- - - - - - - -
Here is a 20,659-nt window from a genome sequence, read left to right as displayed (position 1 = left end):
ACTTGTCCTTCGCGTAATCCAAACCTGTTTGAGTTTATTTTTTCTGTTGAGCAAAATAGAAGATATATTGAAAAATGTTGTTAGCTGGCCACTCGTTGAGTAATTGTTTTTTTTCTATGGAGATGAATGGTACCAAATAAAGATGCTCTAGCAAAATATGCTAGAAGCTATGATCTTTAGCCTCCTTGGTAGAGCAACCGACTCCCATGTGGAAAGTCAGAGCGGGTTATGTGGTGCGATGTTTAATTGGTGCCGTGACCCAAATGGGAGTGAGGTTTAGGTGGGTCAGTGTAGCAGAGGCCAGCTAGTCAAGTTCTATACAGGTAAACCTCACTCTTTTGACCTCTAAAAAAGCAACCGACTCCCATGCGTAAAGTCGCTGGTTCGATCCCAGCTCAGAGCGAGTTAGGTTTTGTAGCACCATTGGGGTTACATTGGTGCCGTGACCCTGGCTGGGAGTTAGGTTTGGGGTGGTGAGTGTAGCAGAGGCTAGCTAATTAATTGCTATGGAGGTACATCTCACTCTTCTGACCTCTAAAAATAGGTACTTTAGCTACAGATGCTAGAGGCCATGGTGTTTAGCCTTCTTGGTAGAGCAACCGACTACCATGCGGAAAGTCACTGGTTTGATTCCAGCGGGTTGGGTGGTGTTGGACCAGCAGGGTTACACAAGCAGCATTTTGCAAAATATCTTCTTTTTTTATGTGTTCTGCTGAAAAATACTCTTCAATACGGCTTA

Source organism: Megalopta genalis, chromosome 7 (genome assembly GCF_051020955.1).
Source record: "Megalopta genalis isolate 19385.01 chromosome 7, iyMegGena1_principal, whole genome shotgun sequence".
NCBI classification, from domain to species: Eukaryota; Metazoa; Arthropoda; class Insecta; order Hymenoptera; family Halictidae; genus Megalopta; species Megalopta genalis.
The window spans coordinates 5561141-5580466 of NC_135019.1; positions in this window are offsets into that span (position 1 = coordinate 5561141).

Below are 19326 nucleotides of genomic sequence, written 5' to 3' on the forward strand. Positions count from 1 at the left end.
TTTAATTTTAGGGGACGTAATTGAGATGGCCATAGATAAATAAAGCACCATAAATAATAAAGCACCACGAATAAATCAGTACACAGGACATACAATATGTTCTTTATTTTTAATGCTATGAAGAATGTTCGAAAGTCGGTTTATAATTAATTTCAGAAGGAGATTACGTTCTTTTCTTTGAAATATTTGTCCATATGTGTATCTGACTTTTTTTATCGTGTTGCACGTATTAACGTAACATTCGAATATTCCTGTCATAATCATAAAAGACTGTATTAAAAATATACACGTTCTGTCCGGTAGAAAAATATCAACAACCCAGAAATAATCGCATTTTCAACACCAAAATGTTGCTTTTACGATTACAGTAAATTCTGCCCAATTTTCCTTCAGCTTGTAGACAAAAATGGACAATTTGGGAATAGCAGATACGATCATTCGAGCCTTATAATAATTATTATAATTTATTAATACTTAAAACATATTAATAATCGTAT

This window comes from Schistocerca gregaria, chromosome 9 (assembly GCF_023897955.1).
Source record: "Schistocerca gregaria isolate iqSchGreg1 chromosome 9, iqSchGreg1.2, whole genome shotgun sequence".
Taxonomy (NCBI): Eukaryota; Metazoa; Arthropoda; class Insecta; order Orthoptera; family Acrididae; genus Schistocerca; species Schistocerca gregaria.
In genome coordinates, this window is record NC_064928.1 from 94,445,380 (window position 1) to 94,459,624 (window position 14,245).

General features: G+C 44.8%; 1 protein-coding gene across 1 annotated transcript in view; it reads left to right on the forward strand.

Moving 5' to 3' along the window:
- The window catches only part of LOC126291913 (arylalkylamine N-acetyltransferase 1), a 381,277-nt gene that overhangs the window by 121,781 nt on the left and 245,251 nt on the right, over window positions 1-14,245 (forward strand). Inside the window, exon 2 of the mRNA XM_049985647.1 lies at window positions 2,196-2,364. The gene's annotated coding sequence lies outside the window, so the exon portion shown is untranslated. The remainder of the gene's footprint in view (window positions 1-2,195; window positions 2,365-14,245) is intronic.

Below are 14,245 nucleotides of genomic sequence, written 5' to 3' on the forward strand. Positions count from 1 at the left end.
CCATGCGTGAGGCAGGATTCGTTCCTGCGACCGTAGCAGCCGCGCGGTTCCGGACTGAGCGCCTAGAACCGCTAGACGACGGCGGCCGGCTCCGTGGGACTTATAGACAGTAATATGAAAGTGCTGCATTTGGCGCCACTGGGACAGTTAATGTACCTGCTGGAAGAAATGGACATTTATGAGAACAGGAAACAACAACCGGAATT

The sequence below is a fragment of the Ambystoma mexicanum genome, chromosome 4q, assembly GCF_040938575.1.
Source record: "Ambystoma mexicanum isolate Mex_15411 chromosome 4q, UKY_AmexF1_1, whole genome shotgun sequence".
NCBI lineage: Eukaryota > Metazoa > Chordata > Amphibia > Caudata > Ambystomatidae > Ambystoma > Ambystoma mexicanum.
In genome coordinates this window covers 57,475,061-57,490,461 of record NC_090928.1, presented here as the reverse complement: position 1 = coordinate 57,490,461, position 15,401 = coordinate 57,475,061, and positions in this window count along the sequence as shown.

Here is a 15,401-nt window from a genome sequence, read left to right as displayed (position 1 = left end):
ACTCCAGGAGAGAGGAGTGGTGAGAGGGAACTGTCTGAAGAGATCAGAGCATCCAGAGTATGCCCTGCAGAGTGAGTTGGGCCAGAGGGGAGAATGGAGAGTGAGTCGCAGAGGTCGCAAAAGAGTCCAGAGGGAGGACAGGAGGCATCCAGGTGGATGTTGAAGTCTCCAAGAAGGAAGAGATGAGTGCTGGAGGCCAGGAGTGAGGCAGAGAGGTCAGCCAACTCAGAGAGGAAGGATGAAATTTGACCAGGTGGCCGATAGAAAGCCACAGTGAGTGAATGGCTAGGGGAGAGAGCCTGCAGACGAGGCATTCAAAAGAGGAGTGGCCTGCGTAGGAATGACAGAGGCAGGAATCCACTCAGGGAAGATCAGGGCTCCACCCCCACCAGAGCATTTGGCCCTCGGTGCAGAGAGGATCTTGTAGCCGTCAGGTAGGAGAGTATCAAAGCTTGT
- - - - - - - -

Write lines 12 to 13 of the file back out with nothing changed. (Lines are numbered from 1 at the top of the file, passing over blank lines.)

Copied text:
In genome coordinates, this window is record NC_064928.1 from 94,445,380 (window position 1) to 94,459,624 (window position 14,245).

General features: G+C 44.8%; 1 protein-coding gene across 1 annotated transcript in view; it reads left to right on the forward strand.